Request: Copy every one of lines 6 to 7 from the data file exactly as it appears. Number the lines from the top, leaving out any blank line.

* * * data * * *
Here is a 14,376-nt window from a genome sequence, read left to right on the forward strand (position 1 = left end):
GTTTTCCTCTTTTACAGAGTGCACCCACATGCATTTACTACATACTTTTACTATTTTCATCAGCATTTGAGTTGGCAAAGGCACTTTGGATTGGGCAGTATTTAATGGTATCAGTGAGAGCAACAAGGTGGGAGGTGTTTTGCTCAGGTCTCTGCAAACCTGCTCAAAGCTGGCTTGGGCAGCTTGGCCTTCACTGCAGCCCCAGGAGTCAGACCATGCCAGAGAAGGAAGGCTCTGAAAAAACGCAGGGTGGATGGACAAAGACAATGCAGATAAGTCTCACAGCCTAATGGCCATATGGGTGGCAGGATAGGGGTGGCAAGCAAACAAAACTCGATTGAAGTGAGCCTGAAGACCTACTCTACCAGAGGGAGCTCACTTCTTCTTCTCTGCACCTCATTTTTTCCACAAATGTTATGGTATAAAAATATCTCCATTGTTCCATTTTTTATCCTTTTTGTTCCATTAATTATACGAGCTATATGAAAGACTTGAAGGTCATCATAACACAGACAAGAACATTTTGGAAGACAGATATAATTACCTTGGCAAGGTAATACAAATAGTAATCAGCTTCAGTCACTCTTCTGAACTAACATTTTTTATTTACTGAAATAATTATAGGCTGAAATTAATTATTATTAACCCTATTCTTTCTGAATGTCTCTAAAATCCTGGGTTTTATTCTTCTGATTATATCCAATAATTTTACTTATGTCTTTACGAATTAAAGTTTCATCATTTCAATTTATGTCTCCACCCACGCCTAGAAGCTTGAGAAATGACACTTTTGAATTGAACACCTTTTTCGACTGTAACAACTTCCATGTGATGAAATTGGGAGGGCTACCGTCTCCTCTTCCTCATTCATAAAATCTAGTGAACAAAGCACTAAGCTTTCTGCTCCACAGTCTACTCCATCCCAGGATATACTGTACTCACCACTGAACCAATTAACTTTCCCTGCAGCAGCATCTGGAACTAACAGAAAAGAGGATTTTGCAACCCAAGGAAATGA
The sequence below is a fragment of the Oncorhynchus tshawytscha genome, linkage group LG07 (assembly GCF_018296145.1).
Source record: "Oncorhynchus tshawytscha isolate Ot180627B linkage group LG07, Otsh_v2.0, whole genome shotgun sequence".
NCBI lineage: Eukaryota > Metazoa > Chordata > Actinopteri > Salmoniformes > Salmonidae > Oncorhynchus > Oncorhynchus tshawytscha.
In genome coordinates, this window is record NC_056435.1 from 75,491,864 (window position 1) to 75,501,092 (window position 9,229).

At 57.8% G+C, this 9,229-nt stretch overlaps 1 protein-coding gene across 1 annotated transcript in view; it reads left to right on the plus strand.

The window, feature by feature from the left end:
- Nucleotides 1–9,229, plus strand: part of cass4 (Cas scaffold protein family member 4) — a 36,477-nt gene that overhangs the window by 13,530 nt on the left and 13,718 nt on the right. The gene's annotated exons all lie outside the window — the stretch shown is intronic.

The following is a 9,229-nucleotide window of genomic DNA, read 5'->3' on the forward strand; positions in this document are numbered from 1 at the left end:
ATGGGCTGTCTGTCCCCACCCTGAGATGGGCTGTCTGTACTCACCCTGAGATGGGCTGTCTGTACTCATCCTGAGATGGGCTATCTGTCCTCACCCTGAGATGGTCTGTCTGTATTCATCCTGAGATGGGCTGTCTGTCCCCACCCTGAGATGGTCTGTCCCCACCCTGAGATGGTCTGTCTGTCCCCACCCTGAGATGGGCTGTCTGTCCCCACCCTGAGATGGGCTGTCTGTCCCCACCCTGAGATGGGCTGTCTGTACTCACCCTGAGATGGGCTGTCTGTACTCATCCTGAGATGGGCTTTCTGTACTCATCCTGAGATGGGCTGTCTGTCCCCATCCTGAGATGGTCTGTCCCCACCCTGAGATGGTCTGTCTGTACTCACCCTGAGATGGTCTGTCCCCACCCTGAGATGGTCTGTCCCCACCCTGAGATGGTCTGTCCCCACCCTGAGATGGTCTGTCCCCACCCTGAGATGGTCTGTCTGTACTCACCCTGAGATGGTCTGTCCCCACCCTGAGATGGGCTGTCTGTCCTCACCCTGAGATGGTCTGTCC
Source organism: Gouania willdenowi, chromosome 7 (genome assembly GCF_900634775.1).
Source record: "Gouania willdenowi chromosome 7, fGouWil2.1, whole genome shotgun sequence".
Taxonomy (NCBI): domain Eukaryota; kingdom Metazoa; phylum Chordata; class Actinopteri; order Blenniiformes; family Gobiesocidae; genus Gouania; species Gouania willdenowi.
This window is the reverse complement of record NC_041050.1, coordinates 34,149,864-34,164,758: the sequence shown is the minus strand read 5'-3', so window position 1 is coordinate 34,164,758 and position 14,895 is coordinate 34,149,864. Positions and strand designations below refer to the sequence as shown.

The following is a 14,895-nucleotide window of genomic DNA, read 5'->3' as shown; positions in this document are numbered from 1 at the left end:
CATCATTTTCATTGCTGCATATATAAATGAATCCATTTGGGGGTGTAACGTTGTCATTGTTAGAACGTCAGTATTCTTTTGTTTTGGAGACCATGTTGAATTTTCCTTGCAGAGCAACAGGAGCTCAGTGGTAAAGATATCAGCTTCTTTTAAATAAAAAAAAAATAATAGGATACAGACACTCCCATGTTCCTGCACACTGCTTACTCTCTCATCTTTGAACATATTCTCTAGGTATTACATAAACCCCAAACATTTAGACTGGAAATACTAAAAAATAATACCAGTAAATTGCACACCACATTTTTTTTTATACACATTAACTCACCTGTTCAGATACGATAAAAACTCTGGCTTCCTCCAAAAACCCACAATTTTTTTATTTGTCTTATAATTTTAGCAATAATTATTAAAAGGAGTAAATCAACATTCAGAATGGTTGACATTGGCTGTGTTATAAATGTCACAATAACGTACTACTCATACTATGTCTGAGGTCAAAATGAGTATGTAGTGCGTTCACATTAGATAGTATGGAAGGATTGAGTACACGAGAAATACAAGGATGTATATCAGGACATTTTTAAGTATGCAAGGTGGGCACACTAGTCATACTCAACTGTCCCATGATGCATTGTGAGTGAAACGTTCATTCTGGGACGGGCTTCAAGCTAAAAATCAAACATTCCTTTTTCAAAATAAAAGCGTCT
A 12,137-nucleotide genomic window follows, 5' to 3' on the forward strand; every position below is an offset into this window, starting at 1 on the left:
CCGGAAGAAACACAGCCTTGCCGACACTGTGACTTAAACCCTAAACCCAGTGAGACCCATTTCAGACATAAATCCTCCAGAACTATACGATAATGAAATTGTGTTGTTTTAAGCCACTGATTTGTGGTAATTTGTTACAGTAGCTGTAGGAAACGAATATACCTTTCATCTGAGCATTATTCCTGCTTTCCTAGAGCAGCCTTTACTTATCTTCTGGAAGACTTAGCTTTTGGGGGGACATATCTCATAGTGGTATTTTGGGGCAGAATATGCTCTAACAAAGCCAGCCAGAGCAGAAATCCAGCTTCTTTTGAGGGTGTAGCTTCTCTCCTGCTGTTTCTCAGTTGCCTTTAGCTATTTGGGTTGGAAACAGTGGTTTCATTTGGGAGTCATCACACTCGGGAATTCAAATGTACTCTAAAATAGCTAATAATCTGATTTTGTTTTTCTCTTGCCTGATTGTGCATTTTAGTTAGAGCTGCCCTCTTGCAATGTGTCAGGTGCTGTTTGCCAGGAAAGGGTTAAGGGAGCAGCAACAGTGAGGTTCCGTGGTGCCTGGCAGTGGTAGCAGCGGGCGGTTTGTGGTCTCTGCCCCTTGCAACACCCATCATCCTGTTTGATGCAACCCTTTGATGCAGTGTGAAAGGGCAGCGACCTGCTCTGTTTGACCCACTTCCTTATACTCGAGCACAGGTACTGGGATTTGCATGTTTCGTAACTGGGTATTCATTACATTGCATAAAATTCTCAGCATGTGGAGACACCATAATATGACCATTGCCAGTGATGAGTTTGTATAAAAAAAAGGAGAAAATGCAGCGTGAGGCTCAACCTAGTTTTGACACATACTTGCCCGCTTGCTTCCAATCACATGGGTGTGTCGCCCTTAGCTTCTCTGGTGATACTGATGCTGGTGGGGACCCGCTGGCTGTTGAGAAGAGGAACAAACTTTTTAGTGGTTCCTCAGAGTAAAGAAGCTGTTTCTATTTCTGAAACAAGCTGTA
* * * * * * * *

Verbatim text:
In genome coordinates, this window is record NC_056435.1 from 75,491,864 (window position 1) to 75,501,092 (window position 9,229).

At 57.8% G+C, this 9,229-nt stretch overlaps 1 protein-coding gene across 1 annotated transcript in view; it reads left to right on the plus strand.